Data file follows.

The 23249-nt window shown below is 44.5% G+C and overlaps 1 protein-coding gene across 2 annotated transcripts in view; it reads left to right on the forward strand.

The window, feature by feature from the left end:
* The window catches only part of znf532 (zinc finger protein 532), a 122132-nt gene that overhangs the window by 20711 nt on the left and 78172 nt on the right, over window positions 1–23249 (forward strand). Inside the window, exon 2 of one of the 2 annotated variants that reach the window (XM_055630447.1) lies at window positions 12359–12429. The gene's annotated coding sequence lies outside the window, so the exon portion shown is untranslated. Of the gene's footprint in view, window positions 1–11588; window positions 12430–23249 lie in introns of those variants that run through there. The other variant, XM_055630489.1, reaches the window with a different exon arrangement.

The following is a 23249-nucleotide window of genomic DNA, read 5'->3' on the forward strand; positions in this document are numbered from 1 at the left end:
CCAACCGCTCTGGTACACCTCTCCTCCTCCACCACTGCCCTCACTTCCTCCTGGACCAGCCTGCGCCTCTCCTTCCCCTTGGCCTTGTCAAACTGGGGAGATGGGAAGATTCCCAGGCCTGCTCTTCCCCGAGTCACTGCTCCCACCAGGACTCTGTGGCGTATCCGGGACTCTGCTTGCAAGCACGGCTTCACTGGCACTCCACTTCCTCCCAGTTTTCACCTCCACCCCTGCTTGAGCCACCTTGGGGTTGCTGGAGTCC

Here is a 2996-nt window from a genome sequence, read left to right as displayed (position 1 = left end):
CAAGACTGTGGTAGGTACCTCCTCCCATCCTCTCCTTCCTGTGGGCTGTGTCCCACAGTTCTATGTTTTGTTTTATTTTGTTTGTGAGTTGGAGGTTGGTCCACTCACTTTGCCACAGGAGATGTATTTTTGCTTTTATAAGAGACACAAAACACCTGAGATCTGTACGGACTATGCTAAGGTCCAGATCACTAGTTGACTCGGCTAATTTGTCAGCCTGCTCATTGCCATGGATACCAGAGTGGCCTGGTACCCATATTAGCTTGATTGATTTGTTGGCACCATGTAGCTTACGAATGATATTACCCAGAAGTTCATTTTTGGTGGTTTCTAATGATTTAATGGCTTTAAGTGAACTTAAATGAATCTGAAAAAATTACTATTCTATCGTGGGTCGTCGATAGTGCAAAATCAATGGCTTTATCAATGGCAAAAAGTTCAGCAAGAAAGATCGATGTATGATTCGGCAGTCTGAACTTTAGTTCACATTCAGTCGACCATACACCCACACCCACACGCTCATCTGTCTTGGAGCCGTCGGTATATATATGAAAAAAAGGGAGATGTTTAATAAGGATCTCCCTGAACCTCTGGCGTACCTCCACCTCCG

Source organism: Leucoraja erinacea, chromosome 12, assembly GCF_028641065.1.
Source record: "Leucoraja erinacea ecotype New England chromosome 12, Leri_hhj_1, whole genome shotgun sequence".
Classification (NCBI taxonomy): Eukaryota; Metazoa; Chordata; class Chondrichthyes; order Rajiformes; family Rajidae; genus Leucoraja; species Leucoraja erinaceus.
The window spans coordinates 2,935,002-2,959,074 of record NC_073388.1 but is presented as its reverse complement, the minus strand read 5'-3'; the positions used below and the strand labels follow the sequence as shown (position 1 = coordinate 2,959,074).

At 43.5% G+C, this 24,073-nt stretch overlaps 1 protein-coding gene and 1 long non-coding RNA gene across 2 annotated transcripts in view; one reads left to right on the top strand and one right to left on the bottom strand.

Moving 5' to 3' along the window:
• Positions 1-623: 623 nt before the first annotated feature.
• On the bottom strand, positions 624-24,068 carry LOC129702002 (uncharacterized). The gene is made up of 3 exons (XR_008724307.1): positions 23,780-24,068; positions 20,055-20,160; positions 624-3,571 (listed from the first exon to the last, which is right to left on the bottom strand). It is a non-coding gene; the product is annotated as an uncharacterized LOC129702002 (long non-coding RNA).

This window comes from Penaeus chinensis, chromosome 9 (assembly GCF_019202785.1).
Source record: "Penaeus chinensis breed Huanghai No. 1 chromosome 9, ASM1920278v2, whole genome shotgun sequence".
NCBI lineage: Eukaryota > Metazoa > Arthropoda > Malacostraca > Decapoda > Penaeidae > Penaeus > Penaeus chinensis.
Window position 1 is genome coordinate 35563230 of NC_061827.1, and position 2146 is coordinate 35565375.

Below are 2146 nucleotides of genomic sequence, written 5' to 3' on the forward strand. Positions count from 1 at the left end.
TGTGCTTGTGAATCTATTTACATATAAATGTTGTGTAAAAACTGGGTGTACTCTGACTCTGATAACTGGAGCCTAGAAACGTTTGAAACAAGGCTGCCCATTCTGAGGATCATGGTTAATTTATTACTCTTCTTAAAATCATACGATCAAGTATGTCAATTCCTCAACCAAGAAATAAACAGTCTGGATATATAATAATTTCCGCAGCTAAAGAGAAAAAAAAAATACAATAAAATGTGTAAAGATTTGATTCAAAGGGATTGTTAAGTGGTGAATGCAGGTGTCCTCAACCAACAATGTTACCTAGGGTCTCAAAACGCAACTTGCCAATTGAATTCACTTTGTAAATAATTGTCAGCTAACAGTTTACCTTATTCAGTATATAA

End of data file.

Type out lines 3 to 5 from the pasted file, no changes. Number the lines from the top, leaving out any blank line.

* The window catches only part of znf532 (zinc finger protein 532), a 122132-nt gene that overhangs the window by 20711 nt on the left and 78172 nt on the right, over window positions 1–23249 (forward strand). Inside the window, exon 2 of one of the 2 annotated variants that reach the window (XM_055630447.1) lies at window positions 12359–12429. The gene's annotated coding sequence lies outside the window, so the exon portion shown is untranslated. Of the gene's footprint in view, window positions 1–11588; window positions 12430–23249 lie in introns of those variants that run through there. The other variant, XM_055630489.1, reaches the window with a different exon arrangement.

The following is a 23249-nucleotide window of genomic DNA, read 5'->3' on the forward strand; positions in this document are numbered from 1 at the left end:
CCAACCGCTCTGGTACACCTCTCCTCCTCCACCACTGCCCTCACTTCCTCCTGGACCAGCCTGCGCCTCTCCTTCCCCTTGGCCTTGTCAAACTGGGGAGATGGGAAGATTCCCAGGCCTGCTCTTCCCCGAGTCACTGCTCCCACCAGGACTCTGTGGCGTATCCGGGACTCTGCTTGCAAGCACGGCTTCACTGGCACTCCACTTCCTCCCAGTTTTCACCTCCACCCCTGCTTGAGCCACCTTGGGGTTGCTGGAGTCC